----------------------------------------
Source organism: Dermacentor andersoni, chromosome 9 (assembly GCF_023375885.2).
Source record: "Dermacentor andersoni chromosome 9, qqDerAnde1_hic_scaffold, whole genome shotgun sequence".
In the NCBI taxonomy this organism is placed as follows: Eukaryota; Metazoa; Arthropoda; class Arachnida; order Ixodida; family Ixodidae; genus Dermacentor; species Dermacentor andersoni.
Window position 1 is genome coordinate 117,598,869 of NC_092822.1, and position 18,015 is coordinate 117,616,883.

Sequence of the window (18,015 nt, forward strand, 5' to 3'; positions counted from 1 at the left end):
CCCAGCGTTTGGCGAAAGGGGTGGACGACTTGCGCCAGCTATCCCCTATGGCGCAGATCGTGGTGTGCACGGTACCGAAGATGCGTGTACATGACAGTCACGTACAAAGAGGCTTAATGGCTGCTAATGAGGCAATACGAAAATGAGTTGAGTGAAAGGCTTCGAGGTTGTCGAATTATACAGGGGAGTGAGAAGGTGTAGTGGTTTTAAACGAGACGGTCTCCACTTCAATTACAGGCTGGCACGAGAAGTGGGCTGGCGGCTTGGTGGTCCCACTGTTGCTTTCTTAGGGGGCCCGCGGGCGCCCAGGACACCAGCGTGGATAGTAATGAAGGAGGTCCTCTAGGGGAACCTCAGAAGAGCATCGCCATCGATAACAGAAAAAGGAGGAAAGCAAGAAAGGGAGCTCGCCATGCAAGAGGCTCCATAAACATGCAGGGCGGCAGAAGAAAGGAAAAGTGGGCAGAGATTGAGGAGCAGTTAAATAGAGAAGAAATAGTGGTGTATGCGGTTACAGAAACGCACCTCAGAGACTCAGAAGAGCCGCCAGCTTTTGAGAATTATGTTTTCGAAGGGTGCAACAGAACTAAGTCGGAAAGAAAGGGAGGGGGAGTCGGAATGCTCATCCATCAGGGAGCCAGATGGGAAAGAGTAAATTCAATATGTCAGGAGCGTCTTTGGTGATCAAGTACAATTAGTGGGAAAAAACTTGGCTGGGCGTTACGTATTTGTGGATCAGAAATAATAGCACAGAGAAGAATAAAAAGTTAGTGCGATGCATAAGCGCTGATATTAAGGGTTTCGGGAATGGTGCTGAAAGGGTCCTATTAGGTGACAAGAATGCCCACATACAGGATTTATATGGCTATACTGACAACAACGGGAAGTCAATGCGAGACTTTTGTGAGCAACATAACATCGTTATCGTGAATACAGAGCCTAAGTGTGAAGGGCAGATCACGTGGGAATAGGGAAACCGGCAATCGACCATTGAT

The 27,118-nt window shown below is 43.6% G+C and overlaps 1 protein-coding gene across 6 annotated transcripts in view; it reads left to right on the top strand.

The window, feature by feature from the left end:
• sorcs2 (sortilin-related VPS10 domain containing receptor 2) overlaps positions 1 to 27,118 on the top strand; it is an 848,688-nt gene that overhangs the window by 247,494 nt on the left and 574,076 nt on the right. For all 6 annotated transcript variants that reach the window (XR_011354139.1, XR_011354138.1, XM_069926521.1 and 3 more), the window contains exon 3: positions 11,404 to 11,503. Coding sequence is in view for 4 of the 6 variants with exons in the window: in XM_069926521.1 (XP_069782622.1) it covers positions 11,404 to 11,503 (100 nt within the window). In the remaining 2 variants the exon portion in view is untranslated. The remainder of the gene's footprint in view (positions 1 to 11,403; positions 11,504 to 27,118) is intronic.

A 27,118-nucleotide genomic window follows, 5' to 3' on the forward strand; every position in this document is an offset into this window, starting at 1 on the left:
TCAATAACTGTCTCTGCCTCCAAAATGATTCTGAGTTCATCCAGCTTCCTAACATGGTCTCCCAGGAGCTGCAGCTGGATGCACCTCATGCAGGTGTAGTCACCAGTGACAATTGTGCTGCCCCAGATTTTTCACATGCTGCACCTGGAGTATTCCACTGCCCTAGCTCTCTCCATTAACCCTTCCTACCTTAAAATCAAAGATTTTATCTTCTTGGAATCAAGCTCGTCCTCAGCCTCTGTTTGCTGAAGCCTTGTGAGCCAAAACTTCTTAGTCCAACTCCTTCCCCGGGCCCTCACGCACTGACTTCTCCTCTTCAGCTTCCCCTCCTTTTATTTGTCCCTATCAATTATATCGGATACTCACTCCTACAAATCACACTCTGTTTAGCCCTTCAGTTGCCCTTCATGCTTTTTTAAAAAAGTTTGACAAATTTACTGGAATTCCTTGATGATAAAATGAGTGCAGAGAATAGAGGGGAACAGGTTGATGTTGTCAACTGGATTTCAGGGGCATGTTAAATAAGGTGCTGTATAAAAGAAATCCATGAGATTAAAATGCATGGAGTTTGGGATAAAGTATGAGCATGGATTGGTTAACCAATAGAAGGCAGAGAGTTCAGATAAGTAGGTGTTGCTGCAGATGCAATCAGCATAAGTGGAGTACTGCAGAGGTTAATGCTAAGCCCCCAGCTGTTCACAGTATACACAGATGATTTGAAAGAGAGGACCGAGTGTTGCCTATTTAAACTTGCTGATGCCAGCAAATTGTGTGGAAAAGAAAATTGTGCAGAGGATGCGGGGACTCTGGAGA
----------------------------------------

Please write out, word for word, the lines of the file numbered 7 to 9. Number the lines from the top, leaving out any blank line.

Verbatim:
The 27,118-nt window shown below is 43.6% G+C and overlaps 1 protein-coding gene across 6 annotated transcripts in view; it reads left to right on the top strand.

The window, feature by feature from the left end:
• sorcs2 (sortilin-related VPS10 domain containing receptor 2) overlaps positions 1 to 27,118 on the top strand; it is an 848,688-nt gene that overhangs the window by 247,494 nt on the left and 574,076 nt on the right. For all 6 annotated transcript variants that reach the window (XR_011354139.1, XR_011354138.1, XM_069926521.1 and 3 more), the window contains exon 3: positions 11,404 to 11,503. Coding sequence is in view for 4 of the 6 variants with exons in the window: in XM_069926521.1 (XP_069782622.1) it covers positions 11,404 to 11,503 (100 nt within the window). In the remaining 2 variants the exon portion in view is untranslated. The remainder of the gene's footprint in view (positions 1 to 11,403; positions 11,504 to 27,118) is intronic.